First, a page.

Plant of the Week: Kurume Azaleas
Who doesn’t love a centennial celebration? This is the 100-year anniversary of the famous plant explorer E. H. Wilson’s 1918 trip to Japan, where he selected and introduced (in 1919) his famous list of Wilson’s 50 azaleas. While these showy, winter hardy azaleas were not the first azaleas introduced into the United States, they were the first cold hardy evergreen selections that could be grown north of the Mason-Dixon line.
The original Kurume azaleas are a group of compact, relatively slow growing evergreen azaleas with relatively small flowers that were developed (or collected) by Japanese nurserymen from the mountains of Japan’s southernmost island, Kyushu. Wilson first became aware of the azaleas when he visited Japan in 1914 and 1917. He found that they had been treasured by the Japanese people for use as bonsai or highly pruned — often in the shape of an umbrella — potted specimens. In his time, there were said to be 250 named clones derived from four species of evergreen azaleas native to the volcanic mountains of the region.
Wilson introduced his 50 clones, wrote a book on azaleas and promoted them to the garden elite of the country, but he was not really responsible for getting them into the hands of gardeners. In 1915, Kojiro Akashi of Kurume, Japan exhibited a dozen azalea clones and a total of 30 plants in the Pan-Pacific Exposition in San Francisco where he received a gold metal for his efforts.
The Domoto Brother’s Nursery in Hayward, California purchased some of these plants. Two years later, Toichi Domoto’s father went to Kurume (Fukuoka prefecture), and signed an agreement with local officials and nurserymen allowing the Domoto Brother’s Nursery exclusive rights to import and sell Kurume azaleas in the United States.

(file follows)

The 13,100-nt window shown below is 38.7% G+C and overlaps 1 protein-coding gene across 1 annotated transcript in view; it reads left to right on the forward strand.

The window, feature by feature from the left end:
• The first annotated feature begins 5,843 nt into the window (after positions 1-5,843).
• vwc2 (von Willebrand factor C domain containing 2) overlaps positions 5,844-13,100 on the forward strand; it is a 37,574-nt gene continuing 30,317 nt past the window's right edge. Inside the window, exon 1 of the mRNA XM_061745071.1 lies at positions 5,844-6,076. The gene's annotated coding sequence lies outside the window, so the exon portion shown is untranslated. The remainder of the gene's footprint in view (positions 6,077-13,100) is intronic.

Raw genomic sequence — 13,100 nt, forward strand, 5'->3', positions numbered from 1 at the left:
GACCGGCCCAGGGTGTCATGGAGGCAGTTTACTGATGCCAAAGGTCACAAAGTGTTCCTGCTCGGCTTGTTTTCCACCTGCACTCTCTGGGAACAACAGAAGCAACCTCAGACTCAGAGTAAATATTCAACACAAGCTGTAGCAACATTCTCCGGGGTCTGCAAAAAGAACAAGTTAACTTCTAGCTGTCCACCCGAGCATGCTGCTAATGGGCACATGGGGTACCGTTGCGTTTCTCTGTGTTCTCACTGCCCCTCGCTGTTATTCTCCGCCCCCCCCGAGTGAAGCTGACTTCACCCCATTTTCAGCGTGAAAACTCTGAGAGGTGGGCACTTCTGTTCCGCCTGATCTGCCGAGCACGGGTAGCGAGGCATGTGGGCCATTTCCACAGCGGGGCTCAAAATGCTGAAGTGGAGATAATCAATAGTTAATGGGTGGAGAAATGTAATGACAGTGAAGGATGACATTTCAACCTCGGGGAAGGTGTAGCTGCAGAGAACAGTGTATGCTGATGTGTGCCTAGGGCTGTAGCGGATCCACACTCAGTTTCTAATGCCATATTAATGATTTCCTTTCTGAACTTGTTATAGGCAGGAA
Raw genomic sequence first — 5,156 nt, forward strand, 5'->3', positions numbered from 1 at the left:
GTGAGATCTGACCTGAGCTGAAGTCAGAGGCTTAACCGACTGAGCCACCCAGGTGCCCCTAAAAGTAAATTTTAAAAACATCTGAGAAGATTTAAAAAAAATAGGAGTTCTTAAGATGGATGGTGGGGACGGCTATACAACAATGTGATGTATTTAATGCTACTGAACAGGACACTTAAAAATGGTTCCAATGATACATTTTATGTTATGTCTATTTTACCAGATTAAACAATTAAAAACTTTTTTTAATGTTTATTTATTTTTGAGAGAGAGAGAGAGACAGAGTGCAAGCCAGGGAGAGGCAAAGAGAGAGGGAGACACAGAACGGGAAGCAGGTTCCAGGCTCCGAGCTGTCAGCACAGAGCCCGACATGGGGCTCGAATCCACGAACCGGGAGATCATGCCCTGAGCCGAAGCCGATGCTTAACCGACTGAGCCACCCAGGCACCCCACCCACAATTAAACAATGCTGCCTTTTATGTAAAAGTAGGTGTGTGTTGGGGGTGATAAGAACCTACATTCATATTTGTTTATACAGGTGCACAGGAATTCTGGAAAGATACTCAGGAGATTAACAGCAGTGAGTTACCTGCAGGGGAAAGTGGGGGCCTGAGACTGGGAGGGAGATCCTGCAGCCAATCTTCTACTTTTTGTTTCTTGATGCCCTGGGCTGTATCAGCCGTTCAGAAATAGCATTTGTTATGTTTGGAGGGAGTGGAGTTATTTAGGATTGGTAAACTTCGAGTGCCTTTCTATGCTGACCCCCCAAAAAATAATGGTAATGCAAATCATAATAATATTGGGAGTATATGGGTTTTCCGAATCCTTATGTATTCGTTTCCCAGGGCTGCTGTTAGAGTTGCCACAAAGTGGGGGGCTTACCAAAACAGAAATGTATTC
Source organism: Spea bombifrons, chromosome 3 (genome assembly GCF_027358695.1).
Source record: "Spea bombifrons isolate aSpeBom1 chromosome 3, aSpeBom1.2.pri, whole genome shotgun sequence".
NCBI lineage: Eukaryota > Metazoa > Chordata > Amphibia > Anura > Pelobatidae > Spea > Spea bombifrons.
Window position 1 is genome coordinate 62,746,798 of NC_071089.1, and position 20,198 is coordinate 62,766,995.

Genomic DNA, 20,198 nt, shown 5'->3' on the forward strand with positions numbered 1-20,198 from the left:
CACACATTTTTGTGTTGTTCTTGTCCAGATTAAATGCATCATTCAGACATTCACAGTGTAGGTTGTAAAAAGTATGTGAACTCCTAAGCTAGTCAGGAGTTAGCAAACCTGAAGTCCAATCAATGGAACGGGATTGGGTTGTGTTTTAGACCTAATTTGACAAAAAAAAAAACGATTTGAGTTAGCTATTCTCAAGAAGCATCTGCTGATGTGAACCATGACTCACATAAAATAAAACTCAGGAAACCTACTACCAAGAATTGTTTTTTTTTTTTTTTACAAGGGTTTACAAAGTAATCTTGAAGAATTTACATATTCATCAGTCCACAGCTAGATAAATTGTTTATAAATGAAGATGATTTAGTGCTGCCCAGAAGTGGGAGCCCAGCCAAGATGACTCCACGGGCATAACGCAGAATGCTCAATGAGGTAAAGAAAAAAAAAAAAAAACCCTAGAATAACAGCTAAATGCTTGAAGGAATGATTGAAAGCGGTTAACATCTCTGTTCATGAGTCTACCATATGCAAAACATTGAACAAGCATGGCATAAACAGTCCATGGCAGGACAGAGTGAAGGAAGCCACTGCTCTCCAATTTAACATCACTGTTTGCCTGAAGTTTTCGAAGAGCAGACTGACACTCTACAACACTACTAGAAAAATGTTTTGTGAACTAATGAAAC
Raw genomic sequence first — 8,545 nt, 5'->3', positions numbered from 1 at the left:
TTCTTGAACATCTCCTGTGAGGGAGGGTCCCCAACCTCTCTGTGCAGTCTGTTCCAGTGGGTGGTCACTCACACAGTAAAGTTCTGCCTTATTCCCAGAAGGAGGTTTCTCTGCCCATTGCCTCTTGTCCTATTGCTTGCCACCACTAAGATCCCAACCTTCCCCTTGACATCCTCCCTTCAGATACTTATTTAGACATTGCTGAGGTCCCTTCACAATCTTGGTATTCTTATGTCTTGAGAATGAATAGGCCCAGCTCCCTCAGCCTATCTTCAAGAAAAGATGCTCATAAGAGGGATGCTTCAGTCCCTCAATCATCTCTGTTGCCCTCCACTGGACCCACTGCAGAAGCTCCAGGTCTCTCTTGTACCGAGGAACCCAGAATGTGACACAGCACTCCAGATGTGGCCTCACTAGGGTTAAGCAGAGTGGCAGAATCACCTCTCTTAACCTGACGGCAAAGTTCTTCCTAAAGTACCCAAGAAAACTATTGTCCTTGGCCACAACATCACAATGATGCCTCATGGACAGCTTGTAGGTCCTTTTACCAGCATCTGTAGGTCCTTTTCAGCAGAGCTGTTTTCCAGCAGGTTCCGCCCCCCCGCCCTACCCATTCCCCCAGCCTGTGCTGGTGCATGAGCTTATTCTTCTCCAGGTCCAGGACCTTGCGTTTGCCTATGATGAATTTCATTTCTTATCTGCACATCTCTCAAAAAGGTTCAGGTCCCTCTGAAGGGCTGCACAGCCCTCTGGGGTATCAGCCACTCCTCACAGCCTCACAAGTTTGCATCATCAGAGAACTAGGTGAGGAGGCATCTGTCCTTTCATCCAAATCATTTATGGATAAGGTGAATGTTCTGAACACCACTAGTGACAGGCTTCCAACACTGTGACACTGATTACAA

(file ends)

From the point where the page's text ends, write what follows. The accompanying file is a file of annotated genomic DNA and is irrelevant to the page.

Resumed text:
The Domoto Brothers sold many of their imported azaleas to Cottage Garden Nursery on Long Island, who in turn sold them to Bobbink and Atkins Nursery in New Jersey. In the 1920’s the Bobbink and Atkins Nursery began one of the first azalea breeding programs using the evergreen, cold-hardy clones. Domoto’s importation of azaleas stopped in 1920 when plant quarantine procedures resulted in the loss of most of the shipment of 5,000 plants, including a number of new clones. Then, as now, imports were a contested political issue and, at least from my reading, it seems quarantine laws were as often used as an economic lever as a means of stopping the spread of pests.
It was not long after the introduction of the Kurume azaleas into the United States that now-famous plant breeders such as B. Y. Morrison started combining the cold hardy Kurumes with the large-flowered, but less hardy Indica azaleas of the South. About the same time, Joseph Gable began breeding for even more cold hardiness using Korean azaleas. And so the beat goes on, with now more than 12,000 cold hardy azalea clones selected (if not commercially available) for gardeners to use in their beds.
The Azalea Society of America will hold its annual convention in Little Rock April 5-7, 2018. This is the first time the group has met in Arkansas. We plan to have some of John Carden’s azaleas for sale at our plant sale. He was a long-time postman and azalea nurseryman from Fort Smith who developed about a dozen selections known as the Carden-Harris azaleas. Check the ASA website for details on the convention.
For more information about horticulture or to see other Plant of the Week columns, visit Extension’s Website, www.uaex.uada.edu, or contact your county extension agent. The Cooperative Extension Service is part of the U of A Division of Agriculture.